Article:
Monday, August 6, 2018

Quotes of Note

Each Monday, we share quotes we found encouraging, convicting, thought-provoking,  or all of the above.


More good reading in Grant Osborne's commentary, Revelation, Verse by Verse. I really encourage you to try reading a commentary as you read any other book. Choose a book of the Bible, and find a devotional or pastoral commentary, and have your daily Bible readings and prayer in conjunction with a commentary. If you're ever looking for a place to find commentaries, try Best Commentaries. This site has many good suggestions, and indicate whether the commentary is devotional, pastoral, or technical.

In a passage discussing the church at Laodicea (Rev. 3:19-20), we learn about the redemptive aspect of God's wrath:
We are used to thinking of the wrath of God as the basis of judgment, yet God's love is shown to the spiritually defeated as well as to the victorious. All passages on judgment against God's people from the 40 years in the wilderness to the exile to discipline in the New Testament, are redemptive in purpose and meant to wake God's people up spiritually and bring them to repentance. For the righteous, God's discipline is a purifying process; for the weak it is a wake up call. Rebuke and discipline build on each other. The first connotes a reproof that points out a problem and convinces the person to act on it. The second refers to a punishment that corrects the error and trains the person in the right way to live for God.


My pastor, Ryan Davidson, who is also a counselor, taught the adult Sunday school class yesterday on the Christian and Anxiety. He wrote a short booklet on the subject, which I am quoting here:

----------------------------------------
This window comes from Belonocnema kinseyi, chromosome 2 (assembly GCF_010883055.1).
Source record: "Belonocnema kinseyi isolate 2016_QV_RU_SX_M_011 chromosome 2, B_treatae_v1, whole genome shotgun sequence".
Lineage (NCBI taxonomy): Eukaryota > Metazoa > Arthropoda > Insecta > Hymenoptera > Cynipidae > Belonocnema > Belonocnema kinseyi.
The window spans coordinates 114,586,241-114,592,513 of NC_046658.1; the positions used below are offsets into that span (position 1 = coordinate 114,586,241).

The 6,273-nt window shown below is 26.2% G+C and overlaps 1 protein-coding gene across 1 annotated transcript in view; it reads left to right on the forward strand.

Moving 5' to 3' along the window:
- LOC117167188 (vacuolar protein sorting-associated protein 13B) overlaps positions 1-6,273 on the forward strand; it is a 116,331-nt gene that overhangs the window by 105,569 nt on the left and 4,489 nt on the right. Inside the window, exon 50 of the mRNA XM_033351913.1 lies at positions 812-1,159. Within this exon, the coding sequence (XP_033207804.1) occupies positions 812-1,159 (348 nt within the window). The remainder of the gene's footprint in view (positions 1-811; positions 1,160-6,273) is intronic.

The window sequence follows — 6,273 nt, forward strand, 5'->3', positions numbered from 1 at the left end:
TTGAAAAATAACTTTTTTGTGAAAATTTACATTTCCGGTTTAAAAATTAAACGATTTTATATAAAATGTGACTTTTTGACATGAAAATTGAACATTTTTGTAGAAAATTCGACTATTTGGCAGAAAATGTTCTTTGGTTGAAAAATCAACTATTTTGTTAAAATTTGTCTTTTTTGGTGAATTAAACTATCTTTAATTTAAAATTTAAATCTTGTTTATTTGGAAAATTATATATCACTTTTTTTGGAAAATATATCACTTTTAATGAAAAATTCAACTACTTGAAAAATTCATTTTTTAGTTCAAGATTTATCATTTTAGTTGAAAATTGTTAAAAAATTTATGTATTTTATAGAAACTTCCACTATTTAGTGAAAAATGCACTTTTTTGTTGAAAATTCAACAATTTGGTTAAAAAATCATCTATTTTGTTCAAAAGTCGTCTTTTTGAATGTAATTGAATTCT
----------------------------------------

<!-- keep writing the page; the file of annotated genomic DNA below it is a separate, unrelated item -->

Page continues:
The Christian, including the Christian struggling with anxiety, is united to Christ (Rom. 6). Christ is our redemption and sanctification (1 Cor. 1:30) and the Lord will complete the work He has begun in us (Phil. 1:6). Therefore, in our continual wrestling with fear, worry, and anxiety, we need to constantly remember, that we are assured resurrection and ultimate freedom from every sin and infirmity on the last day. Our struggle must be framed with the reality of who we are in Christ. This One, who will not bruise a tender reed (Jer. 42:13), is the One to whom we are indivisibly united. 


James M. Hamilton on God's design for work in his creation as it was before the fall:
In the very good world as God created it (Genesis 1:31), prior to the entrance of sin (cf. 3:1-8), God gave man marriage to enable the completion of God-given and God-sized responsibilities. This is true in merely logistical terms—without the woman the man cannot be fruitful, multiply, and fill the earth. What the narrator draws our attention to, however, is the more significant relational blessing that God's gift of the woman was designed to be. God said that it was not good for the man to be alone (Gen. 2:18), and he created a very good companion in the woman (2:22). This means that the fellowship and companionship and soul-deep oneness in the marriage of the man and the woman (2:23-25) were given to make the filling, subduing, and ruling over the world a delightful adventure undertaken together. [Work and Our Labor in the Lord, page 20.]
Of course, we live after the fall, so this picture of work and marriage is not our reality. But this is how it should be: shared responsibility and shared joy in work that fulfills God's purpose for us as image bearers.

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